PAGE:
Minimal skills

Donald Wilde dwilde1 at
Fri Jun 5 03:28:40 UTC 2020

On 6/4/20, Polytropon <freebsd at> wrote:
> On Thu, 4 Jun 2020 18:27:09 -0700, Donald Wilde wrote:
>> On 6/4/20, Polytropon <freebsd at> wrote:
>> > On Thu, 4 Jun 2020 17:54:15 -0700, Donald Wilde wrote:
>> >> On 6/4/20, Polytropon <freebsd at> wrote:
>> >> > On Thu, 4 Jun 2020 17:08:01 -0700, Donald Wilde wrote:
>> >> >> If it's an Android phone, whatever MUA you have on it should also
>> >> >> have
>> >> >> such setting switches.
>> >> >
>> >> > Emailing on a smartphone is a terrible experience. Real people
>> >> > use a real computer for real stuff. :-)
>> >>
>> >> I'm busily re-designing smartphones in my 'spare' cycles because they
>> >> barely fit my needs for a _phone_!
>> >
>> > Smartphones are not _designed_ to be used for phone calls. :-)
>> ROFL VVH! Imagine that! What are they, status symbols of the
>> poor and clueless?
> Depends. The more expensive they are, the more they are a status
> symbol of the rich and clueless. Primarily they are used to monitor
> and control people who don't know better because BB LOVE YOU and
> everyone needs a smartphone today. :-)

Hah, hear that. My Mom still has a flip-phone. SMS is too much for it,
but for her it works fine.

> Seriously, I found that conversation quality (both in the audio
> parameters and in the content) of smartphones is lower than with
> nonsmart mobile phones and regular "landline" phones; I don't

I'm 96% deaf in some freq ranges, so it is an absolute blessing that
my smartphone has Bluetooth on it. i have some really fancy (and more
expensive than my car, thank you Intel insurance!) hearing aids and a
Phonak dongle that connects everything with high fidelity
custom-tailored to my ears!

> know why. I'm old, so I will never understand what makes those
> things interesting, I find them just plain boring. I mean, you
> can't even easily program them, what kind of computers are those?
> Richard Feynman: "What I cannot create, I do not understand."
Actually, one of my long ago programming projects was an Android 1.5
Java app that allowed you to d/l multi-media 'brochures' so you could
compare the features of things, like if you wanted to compare a Ford
Raptor and a GMC whatever and you wanted to hear their engines and see
media clips.

The public Internet was woefully inadequate for that in those days,
but if the planets were in the right orientation and it was
oh-dark-thirty, it all worked.

Android Java is actually very intuitive and easy to use, unlike
OpenJDK Java and the gazillions of layers you need to do anything.
It's all FOSS too, though using C++ and the Native Development Kit
requires contortions because the Android kernel is a mostly-brain-dead
Linux GPL-licensed kernel. The modern Android IDE is very intuitive
although you might need to use a Linux VM to run it on your FreeBSD
>> >> It sounds like the MBox format can do
>> >> that, so I'll make a transition myself in some near future.
>> >
>> > Both mbox and MailDir can be used for hierarchical storage.
>> > The main difference is that in mbox, you have _one_ file per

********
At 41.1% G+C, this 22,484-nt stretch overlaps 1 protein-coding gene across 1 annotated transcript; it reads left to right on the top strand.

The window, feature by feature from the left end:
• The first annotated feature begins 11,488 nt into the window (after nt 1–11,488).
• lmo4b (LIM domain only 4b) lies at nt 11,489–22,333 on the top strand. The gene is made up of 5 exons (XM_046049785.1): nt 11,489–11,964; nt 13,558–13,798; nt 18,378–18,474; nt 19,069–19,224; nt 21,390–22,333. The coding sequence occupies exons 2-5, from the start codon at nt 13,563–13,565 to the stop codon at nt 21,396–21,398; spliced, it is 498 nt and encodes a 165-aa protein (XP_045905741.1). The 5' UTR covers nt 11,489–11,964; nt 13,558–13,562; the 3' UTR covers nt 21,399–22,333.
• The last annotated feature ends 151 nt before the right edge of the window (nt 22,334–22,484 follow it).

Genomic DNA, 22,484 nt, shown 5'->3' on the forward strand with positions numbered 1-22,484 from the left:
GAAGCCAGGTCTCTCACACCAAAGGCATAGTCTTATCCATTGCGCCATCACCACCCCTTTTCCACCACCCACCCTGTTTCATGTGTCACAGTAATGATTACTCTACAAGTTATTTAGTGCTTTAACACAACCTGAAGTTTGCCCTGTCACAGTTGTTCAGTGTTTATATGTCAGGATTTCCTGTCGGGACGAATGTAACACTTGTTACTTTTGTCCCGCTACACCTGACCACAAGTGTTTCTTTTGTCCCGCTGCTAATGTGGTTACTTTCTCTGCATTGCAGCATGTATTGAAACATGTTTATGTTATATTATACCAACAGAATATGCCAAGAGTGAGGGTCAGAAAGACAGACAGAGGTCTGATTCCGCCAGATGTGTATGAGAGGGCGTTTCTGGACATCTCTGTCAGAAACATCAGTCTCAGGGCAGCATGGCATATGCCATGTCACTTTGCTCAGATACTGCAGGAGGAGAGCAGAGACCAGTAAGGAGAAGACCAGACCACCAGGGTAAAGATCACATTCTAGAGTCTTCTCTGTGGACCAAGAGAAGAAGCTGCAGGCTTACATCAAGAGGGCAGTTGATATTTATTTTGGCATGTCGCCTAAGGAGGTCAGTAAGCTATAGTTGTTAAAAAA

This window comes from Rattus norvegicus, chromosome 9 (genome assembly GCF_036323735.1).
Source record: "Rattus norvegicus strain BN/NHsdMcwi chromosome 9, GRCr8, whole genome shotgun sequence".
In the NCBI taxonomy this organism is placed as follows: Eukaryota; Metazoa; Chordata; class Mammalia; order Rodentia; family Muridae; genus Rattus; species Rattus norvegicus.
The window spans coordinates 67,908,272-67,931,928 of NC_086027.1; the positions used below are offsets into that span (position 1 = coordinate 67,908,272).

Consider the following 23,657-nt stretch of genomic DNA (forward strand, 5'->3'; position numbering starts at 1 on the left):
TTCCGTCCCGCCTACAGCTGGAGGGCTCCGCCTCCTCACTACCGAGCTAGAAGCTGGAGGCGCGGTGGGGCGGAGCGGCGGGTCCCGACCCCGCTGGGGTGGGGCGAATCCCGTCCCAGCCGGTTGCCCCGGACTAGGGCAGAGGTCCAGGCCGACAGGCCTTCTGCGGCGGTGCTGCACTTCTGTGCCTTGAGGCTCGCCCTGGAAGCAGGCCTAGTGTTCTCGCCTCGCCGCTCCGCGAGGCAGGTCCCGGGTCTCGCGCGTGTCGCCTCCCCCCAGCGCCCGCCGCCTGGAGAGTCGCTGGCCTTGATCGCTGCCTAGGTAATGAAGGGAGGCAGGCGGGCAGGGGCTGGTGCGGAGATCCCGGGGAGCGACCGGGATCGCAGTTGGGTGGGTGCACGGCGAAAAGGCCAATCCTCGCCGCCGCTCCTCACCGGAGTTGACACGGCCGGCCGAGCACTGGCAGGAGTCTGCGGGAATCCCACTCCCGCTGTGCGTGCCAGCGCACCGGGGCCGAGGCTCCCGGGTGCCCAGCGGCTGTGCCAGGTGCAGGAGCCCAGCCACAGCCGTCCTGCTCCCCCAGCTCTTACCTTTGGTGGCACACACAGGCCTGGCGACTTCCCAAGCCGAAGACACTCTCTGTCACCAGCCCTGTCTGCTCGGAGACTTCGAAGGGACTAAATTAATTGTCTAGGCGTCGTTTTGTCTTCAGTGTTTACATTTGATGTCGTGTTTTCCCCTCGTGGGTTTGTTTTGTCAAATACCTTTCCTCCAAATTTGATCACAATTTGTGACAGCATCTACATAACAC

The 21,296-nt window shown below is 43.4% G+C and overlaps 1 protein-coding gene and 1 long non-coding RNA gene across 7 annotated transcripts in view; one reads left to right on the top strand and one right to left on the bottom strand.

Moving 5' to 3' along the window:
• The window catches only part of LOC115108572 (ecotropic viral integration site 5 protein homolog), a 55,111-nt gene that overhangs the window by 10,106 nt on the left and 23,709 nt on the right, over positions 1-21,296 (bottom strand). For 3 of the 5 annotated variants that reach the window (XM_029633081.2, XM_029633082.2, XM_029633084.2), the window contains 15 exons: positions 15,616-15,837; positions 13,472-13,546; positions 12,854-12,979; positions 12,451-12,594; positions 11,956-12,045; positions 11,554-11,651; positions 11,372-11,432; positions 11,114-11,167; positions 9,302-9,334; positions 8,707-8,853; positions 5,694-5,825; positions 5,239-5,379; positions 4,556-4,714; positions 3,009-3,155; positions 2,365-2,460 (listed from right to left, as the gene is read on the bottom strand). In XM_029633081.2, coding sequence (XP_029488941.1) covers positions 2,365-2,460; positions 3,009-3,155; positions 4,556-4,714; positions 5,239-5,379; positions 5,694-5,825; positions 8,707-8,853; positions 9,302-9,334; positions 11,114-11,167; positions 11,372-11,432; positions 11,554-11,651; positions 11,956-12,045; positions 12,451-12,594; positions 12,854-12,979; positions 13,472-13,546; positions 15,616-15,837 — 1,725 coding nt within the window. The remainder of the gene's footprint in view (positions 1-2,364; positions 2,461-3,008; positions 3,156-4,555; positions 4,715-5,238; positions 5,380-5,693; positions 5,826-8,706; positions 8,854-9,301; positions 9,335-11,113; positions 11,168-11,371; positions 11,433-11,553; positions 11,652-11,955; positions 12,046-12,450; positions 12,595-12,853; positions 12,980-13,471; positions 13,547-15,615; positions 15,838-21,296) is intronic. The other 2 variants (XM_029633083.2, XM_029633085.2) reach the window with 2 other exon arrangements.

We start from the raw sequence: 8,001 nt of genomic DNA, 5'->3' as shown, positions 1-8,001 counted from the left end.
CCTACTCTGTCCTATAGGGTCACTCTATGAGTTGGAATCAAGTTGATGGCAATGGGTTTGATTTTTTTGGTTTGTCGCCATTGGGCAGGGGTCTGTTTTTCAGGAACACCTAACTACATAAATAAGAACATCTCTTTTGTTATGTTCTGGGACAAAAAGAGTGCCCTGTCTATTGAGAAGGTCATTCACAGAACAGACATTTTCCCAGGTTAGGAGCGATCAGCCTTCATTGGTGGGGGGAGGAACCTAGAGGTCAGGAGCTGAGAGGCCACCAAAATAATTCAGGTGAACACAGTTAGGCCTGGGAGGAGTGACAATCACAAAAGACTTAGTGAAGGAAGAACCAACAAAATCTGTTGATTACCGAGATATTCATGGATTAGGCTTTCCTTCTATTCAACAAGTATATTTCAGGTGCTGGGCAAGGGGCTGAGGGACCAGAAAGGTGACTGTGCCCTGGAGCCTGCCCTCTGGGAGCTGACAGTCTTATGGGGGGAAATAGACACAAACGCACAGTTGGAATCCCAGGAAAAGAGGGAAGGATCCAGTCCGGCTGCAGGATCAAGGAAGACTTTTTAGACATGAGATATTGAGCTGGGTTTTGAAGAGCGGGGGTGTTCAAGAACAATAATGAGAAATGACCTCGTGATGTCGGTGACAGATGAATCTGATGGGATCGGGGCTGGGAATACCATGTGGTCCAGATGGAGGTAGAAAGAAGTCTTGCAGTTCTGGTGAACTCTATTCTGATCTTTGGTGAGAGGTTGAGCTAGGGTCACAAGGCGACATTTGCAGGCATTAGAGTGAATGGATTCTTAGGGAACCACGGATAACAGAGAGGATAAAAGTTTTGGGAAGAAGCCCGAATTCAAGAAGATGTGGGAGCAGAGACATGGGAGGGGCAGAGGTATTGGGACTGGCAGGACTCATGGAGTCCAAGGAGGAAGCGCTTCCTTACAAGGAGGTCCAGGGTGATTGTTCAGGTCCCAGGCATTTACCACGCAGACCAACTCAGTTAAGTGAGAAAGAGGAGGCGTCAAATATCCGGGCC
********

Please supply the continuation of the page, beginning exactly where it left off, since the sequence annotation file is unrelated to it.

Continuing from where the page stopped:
>> > mailbox, which can lead to big files; in MailDir, you have
>> > one file per message, which can lead to many files. Depending
>> > on filesystem parameters, one or the other can slow down
>> > message retrieval when you have millions of messages.
>> Thanks for the edu experience, Polytropon! <(_ _)> :D
>> Nothing can slow things down as much as Windows 10 does, out of the
>> box. I have an i7 4-core tower with 16GB of DDR4 and it's a slug that
>> I am always worried will do something Very Stupid(TM by MS) to me,
>> like reformatting my "damaged" USB key without asking.
> Yes, I've seen that and have successfully done excessive
> data recovery sessions with the result of such a "repair".
I've been fortunate. What sets it off, I think, is that I use it for
my Ubuntu backup storage and I think that's just binary BLOBs. I
haven't tried to do a 'restore' since this happened, though... :-(

I've stopped having the key (128GB!) plugged in when I switch OSen!

>> > As I mentioned, the storage mechamism doesn't actually matter
>> > as in the end, it all looks the same to the user:
>> >
>> > +-----------------------------------------------------+
>> > | [] []   [] [] [] []   [] [] [] [] [] []             |
>> > +----------+------------------------------------------+
>> Dang, P! PUNCH CARDS??? <wink>
> No, icon bar. Punched cards have a missing corner, like this:
> 	 ________________________________________________
> 	///SYSIN DD * HOW DID THIS GET HERE?!            |


My first programming was done in HS (~1973) on IBM punch-card
machines. The IBM360 ran a little interpreter called STOP that had
register-indirect pointers and other cool stuff. Opened the top of my
noggin, you might say... We sent a card deck in each class day and got
the printouts back a few days later.

> You can create them yourself with FreeBSD:
> 	$ echo 'your card text here' | bcd | awk '!/^\// { gsub("[1-9]", " ", $0);
> gsub("]", "#", $0); print } /^\//'
> Pipe that to the printer and enjoy. :-)
> See "man bcd" and "man ppt" for details (package "bsdgames",
> programs initially belonged to the default OS installation).

I love it!!! I recently saw a "Conway's Game of Life" program that was
ported from APL into Ruby, and I've been exploring doing an ncurses
front-end for it as a low-end console-friendly screen saver -- in my
copious free time, of course!

Don Wilde
* What is the Internet of Things but a system *
* of systems including humans?                     *

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